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Pssst! Whispers aim to silence Oscar buzz

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On Oscar night, all of Hollywood comes together in a big self-congratulatory group hug.

But first comes the Oscar race, which involves cutthroat campaigning against rival films. Outright attack ads were outlawed by the Academy in 2004, but the negativity has moved underground. Bring on the whisper campaigns.

The mode -- often working through social media, where rumours are easy to spread and hard to pin down -- has a certain junior-high predictability. But the message is unexpected: Most Oscar sabotage involves challenging a film's scientific accuracy or historical veracity. That seems like a strange strategy for an industry that calls itself "The Dream Factory."

Last year, the primary targets were Lincoln, Argo and Zero Dark Thirty. This year, several prestige films are having to defend themselves, resulting in some fascinating stare-downs between historical fact and cinematic truthfulness.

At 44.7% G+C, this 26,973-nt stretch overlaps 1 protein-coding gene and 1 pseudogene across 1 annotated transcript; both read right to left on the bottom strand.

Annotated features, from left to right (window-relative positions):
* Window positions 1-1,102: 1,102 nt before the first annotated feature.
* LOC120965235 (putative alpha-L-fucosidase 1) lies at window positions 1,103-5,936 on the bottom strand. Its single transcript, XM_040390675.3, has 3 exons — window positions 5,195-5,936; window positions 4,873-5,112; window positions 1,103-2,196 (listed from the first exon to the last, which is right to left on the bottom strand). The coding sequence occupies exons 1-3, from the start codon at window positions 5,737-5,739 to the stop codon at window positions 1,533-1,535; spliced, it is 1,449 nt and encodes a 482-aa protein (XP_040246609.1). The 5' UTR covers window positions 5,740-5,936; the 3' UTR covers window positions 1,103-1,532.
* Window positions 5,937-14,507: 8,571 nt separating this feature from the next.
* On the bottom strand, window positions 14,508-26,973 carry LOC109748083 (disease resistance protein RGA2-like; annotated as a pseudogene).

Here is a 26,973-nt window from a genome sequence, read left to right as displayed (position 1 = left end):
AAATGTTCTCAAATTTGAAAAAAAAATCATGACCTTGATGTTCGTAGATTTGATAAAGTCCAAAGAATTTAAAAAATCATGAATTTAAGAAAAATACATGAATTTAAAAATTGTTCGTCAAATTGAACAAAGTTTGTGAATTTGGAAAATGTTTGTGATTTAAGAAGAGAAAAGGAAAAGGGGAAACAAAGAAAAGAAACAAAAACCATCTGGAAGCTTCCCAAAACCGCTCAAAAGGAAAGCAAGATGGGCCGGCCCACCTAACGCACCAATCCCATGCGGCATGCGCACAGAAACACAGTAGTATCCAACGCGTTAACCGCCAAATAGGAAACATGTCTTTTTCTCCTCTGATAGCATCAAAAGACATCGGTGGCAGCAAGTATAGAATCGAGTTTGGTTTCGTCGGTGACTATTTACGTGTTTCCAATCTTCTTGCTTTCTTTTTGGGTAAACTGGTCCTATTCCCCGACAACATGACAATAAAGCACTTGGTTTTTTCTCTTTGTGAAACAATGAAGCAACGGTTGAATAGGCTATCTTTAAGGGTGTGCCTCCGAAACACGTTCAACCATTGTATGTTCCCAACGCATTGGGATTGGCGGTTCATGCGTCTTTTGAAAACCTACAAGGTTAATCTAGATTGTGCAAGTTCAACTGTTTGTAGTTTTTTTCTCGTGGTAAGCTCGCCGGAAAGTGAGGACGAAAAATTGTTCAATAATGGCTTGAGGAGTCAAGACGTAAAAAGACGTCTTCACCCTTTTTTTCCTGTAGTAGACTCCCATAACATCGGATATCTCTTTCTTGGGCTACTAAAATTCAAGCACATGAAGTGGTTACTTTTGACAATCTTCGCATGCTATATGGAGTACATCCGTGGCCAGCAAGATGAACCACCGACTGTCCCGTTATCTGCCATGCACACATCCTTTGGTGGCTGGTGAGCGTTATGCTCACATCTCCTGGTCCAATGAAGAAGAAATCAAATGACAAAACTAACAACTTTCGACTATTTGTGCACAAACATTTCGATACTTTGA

The anti-Gravity campaign was inadvertently started by super-scientist Neil deGrasse Tyson. His hilariously specific middle-of-the-night tweets dealt with issues that might torture astrophysicists (angular momentum, debris orbits) but would probably float by the rest of the space movie's enthralled audience. Tyson's later statements -- that, in fact, he liked Gravity quite a lot, that the things the film got wrong were glaring because of all the things it got right -- prove he knows the laws of physics but also understands the laws of movies. (Also, he just loved the way Sandra Bullock's tears floated away in zero gravity.)